FEMA Begins Testing AWARN Alert System

Tests will assess the feasibility of a new public alert and warning system.
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Tests will assess the feasibility of a new public alert and warning system.

In the IPAWS Lab located at the Joint Interoperability Test Command in Indian Head, Md., FEMA will demonstrate the feasibility and operational deployment of the AWARN alert system, known as the Advanced Warning and Response Network.

When finalized, this network may be able to deliver more detailed emergency information to the public, be it videos of evacuation routes, storm tracks or shelter information, in an effort to increase preparedness.

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AWARN equipment will be put through the paces at the IPAWS Lab, where closed-environment testing will be employed to assess its capabilities. Testing will begin with the existing Mobile Emergency Alert System (M-EAS) using current-generation digital broadcast technology. The goal is to use new next-gen broadcasting technology for advanced emergency alerting.

“[This is a] major addition to FEMA’s network of networks for public safety communications,” said John Lawson, AWARN senior advisor. This type of advanced alerting will provide vital information to the public, even when a cellular network is not functioning or if an electric grid isn’t intact, he said.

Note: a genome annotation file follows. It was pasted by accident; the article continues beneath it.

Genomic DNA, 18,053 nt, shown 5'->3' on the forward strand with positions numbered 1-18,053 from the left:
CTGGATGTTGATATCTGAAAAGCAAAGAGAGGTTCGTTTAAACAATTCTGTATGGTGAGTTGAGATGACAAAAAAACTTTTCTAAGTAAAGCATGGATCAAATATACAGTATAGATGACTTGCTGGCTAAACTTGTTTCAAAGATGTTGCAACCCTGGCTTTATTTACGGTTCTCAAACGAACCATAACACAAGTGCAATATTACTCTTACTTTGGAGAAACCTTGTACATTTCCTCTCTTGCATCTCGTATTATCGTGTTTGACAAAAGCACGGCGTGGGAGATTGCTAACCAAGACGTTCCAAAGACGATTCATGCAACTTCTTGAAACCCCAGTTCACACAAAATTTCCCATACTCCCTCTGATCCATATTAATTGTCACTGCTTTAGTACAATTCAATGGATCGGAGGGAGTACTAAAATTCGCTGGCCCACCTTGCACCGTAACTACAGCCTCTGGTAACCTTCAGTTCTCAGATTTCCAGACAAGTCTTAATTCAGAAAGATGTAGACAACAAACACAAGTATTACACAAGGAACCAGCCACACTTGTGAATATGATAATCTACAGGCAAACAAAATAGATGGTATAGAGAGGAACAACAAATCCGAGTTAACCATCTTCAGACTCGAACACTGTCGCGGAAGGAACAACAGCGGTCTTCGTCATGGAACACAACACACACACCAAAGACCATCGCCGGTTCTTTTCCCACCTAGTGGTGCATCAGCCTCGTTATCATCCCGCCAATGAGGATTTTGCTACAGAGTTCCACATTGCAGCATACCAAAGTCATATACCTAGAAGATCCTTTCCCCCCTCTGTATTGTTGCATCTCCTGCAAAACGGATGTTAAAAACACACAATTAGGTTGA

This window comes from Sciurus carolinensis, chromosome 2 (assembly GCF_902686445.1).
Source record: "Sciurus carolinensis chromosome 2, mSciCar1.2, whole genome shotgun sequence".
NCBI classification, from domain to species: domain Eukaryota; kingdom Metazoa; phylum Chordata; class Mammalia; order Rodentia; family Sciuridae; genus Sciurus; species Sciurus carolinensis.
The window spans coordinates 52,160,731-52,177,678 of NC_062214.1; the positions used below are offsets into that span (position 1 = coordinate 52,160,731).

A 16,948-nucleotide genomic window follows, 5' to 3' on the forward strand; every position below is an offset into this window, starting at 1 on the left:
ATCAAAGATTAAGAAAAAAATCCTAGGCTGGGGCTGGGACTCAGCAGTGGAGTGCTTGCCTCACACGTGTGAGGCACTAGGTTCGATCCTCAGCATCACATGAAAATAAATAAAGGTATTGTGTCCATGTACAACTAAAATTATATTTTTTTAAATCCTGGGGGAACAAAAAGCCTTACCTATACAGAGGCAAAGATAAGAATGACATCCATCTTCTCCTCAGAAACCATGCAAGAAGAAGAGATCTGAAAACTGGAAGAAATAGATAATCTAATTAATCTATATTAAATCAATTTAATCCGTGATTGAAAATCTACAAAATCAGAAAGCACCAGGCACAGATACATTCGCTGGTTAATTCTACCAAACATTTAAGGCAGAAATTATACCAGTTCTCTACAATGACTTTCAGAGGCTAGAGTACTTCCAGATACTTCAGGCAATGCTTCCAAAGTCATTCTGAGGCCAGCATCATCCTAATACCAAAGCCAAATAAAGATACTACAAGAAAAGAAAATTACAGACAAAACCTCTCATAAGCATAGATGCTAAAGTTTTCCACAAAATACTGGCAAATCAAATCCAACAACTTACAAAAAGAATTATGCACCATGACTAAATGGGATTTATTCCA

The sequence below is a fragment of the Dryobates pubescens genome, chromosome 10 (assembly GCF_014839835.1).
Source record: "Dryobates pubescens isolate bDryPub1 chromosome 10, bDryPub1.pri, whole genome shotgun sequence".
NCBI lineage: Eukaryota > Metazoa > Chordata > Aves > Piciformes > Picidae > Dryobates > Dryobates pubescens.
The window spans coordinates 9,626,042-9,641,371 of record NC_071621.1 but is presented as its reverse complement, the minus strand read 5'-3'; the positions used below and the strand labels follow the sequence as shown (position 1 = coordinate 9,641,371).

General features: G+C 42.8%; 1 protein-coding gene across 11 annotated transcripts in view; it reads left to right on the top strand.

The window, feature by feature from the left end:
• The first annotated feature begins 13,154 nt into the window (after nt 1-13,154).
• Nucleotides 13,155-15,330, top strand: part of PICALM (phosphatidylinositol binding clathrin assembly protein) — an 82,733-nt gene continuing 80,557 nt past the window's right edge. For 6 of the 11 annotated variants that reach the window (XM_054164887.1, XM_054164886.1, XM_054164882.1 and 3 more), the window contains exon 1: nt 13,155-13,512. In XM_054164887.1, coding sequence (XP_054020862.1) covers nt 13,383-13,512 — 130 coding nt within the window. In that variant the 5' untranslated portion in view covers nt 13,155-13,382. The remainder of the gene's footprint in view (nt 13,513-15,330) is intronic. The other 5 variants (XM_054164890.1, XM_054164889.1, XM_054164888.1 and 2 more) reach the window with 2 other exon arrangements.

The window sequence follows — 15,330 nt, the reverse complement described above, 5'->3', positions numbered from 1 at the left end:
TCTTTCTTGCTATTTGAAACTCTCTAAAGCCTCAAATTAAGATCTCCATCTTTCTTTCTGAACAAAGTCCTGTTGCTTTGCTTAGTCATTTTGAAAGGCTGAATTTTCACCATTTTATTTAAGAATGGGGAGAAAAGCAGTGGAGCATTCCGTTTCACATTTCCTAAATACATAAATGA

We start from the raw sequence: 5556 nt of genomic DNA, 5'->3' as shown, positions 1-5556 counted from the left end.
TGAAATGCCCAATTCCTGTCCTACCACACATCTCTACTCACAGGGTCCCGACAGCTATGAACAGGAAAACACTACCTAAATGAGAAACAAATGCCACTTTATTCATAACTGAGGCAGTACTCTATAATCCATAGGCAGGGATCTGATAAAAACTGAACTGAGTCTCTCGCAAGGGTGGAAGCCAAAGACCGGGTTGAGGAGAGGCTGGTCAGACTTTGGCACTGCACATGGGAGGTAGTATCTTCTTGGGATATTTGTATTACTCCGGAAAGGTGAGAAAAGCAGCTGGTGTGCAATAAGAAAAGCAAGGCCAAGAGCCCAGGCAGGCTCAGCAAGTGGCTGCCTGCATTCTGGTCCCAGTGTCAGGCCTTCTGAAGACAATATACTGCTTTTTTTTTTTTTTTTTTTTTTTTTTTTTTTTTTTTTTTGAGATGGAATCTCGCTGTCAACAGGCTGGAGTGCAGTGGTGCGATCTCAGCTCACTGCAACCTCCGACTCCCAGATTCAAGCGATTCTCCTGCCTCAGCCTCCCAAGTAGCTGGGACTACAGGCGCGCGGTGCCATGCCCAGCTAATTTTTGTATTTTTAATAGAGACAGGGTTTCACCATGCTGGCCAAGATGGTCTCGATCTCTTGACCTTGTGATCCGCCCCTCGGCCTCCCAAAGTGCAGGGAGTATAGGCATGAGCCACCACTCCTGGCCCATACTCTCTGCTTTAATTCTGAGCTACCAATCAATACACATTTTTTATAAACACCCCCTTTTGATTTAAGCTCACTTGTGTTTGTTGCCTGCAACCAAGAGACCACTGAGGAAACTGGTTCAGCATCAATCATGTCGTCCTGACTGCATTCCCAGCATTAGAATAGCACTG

TheATSC 3.0 next-generation broadcast standard was designed to provide more robust transmission, higher data throughput and improved indoor reception. The capability for advanced emergency alerts such as AWARN will be integrated into the new ATSC 3.0 standard.

Currently, when a state, regional or local authority generates an emergency alert, text and tone alerts are sent to viewers and listeners. AWARN will use the new capabilities within ATSC 3.0 to deliver additional media alerts including video, photographs, text, evacuation routes, maps, plume models, radar images, html pages, shelter information and Amber Alerts.

This use of rich media would allow the public to search via the broadcast transmission stream for more information on each alert.

Lawson said that testing at the IPAWS Lab is also is an opportunity for emergency managers to consider the future options like multilingual alerts and accessible alerts like text-to-speech. Initial FEMA testing with first-generation technology will lay the groundwork for further testing over the next year, he said.

AWARN is supported by broadcasters and technology companies including Gates Air, LG Electronics and its subsidiary Zenith, Digital Alert Systems, Monroe Electronics, Triveni Digital, NAB Labs, Capital Broadcasting, PBS, Convergence Services and others.